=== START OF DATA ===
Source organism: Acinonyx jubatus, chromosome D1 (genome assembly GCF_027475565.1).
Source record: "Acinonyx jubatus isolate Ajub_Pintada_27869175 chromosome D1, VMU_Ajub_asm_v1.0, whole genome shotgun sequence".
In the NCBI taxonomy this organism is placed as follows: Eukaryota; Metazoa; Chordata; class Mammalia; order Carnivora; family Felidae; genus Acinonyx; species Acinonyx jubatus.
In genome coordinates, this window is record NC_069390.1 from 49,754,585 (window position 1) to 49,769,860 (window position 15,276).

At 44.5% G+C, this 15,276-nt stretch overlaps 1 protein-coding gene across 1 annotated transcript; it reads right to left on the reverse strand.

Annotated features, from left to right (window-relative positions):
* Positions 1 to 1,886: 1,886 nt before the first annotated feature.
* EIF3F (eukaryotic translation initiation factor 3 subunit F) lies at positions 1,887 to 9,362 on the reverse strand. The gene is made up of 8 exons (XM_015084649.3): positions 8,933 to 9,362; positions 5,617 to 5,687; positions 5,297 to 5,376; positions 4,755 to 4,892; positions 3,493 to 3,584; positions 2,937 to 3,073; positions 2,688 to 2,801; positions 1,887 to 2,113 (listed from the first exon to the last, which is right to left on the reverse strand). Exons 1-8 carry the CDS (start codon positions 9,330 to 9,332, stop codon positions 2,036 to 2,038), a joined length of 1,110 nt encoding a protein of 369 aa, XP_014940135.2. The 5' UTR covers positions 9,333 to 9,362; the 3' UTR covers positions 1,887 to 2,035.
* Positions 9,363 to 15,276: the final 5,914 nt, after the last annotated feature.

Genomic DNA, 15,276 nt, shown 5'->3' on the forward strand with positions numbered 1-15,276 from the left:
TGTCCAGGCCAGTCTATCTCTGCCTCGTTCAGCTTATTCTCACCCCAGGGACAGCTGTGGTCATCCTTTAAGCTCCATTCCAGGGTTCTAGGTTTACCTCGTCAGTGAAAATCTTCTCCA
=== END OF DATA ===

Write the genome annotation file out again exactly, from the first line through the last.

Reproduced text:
Source organism: Acinonyx jubatus, chromosome D1 (genome assembly GCF_027475565.1).
Source record: "Acinonyx jubatus isolate Ajub_Pintada_27869175 chromosome D1, VMU_Ajub_asm_v1.0, whole genome shotgun sequence".
In the NCBI taxonomy this organism is placed as follows: Eukaryota; Metazoa; Chordata; class Mammalia; order Carnivora; family Felidae; genus Acinonyx; species Acinonyx jubatus.
In genome coordinates, this window is record NC_069390.1 from 49,754,585 (window position 1) to 49,769,860 (window position 15,276).

At 44.5% G+C, this 15,276-nt stretch overlaps 1 protein-coding gene across 1 annotated transcript; it reads right to left on the reverse strand.

Annotated features, from left to right (window-relative positions):
* Positions 1 to 1,886: 1,886 nt before the first annotated feature.
* EIF3F (eukaryotic translation initiation factor 3 subunit F) lies at positions 1,887 to 9,362 on the reverse strand. The gene is made up of 8 exons (XM_015084649.3): positions 8,933 to 9,362; positions 5,617 to 5,687; positions 5,297 to 5,376; positions 4,755 to 4,892; positions 3,493 to 3,584; positions 2,937 to 3,073; positions 2,688 to 2,801; positions 1,887 to 2,113 (listed from the first exon to the last, which is right to left on the reverse strand). Exons 1-8 carry the CDS (start codon positions 9,330 to 9,332, stop codon positions 2,036 to 2,038), a joined length of 1,110 nt encoding a protein of 369 aa, XP_014940135.2. The 5' UTR covers positions 9,333 to 9,362; the 3' UTR covers positions 1,887 to 2,035.
* Positions 9,363 to 15,276: the final 5,914 nt, after the last annotated feature.

Genomic DNA, 15,276 nt, shown 5'->3' on the forward strand with positions numbered 1-15,276 from the left:
TGTCCAGGCCAGTCTATCTCTGCCTCGTTCAGCTTATTCTCACCCCAGGGACAGCTGTGGTCATCCTTTAAGCTCCATTCCAGGGTTCTAGGTTTACCTCGTCAGTGAAAATCTTCTCCA